What's new
VORON Design

Register a free account today to become a member! Once signed in, you'll be able to participate on this site by adding your own topics and posts, as well as connect with other members!

Introducing: USBBUS

kubik

Active member
Hi,

I am sure that by now, you have most probably heard about the venerable CANBUS. Less wires, umbilicals galore; but more headaches with yet another thing to learn. Wouldn't it be great if you could get similar benefits without all of the hassle? Well, do I have a thing for you! But first, let me explain how we got here.


From what I gather, CAN has sprung up in our circles as it *theoretically* fits the bill. Since CAN is a bus architecture, you should be able to run a single cable (the bus) and hook devices up to it. Practically, it is my belief, this promise has not fully materialised. Here are a few reasons why I think it is so:

- there are no T connectors available (TODO: footnote about bulky car ones no one uses)
- virtually all of the boards are designed as terminal nodes, i.e. you do not have a second connector to continue the bus going further along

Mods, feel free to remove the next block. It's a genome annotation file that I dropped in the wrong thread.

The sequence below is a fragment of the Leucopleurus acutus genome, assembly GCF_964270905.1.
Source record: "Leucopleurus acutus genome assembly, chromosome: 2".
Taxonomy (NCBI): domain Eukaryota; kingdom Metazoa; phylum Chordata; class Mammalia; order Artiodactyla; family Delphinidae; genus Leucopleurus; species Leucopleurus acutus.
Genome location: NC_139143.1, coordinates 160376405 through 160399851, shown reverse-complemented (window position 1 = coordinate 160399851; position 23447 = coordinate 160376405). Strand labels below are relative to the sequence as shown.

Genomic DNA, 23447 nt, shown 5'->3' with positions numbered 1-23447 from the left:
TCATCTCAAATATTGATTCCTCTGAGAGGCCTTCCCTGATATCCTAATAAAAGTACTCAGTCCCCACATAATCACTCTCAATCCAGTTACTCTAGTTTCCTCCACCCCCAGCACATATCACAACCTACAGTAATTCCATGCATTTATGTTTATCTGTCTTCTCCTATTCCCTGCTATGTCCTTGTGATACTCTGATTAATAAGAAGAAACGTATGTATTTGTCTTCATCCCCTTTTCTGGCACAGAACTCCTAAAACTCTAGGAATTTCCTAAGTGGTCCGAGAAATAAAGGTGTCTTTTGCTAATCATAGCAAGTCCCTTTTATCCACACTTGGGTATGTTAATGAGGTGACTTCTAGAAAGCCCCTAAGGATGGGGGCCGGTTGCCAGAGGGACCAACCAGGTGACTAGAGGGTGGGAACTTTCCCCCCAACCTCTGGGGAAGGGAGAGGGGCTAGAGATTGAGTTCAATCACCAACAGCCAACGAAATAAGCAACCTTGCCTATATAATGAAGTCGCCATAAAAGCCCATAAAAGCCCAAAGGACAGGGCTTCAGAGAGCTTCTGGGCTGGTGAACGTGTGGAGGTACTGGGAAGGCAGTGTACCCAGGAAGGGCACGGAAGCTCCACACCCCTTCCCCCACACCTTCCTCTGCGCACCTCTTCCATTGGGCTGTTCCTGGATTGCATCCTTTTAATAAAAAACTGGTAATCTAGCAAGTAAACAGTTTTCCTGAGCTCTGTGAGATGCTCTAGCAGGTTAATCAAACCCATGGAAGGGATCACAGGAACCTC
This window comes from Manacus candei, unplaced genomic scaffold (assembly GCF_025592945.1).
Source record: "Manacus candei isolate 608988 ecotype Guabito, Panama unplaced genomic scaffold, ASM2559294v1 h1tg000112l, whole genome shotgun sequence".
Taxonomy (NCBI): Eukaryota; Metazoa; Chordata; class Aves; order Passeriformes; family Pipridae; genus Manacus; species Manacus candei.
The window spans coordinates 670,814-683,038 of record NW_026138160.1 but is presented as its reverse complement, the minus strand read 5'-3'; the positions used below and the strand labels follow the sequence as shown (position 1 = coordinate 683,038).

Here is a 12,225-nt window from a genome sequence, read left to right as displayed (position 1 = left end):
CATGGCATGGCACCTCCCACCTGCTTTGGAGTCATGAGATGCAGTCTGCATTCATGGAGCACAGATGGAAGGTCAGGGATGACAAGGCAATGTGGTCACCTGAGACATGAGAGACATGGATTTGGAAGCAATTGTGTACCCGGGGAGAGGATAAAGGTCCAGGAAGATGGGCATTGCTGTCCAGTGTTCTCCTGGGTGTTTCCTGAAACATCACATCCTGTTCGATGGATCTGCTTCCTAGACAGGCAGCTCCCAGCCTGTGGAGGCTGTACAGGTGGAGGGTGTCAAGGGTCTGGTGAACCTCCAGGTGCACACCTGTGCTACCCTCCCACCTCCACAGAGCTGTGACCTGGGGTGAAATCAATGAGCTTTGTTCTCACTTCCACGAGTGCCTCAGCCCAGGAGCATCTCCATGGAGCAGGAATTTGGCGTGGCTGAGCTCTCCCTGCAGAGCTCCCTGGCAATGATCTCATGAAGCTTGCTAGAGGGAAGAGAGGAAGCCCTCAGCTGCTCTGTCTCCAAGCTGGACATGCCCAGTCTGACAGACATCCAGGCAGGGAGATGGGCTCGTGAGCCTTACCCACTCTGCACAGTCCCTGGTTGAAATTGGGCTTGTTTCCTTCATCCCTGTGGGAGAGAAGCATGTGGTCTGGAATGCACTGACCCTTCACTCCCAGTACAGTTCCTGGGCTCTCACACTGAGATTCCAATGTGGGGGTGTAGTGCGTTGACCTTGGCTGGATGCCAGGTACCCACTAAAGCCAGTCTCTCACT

- basically everyone who setups CAN does so to be able to run a single thing -- the toolhead board.


The last point is my main gripe with the way we in the community use CAN currently. That's why I would like to introduce another option --- USB.


There are a few quite nice advantages to using USB, namely:
- the majority of the people already have it AND know how to use it. Virtually all of the boards that we use in our printers are connected either via native USB or USB-to-serial
- connected to the previous point, there is no particular setup required, it is PnP (Plug & Play).
- another connected point - cheaper because we do not need another board, we probably have spare USB ports.
- it brings the same major advantage that people like about CAN --- only 4 wires are required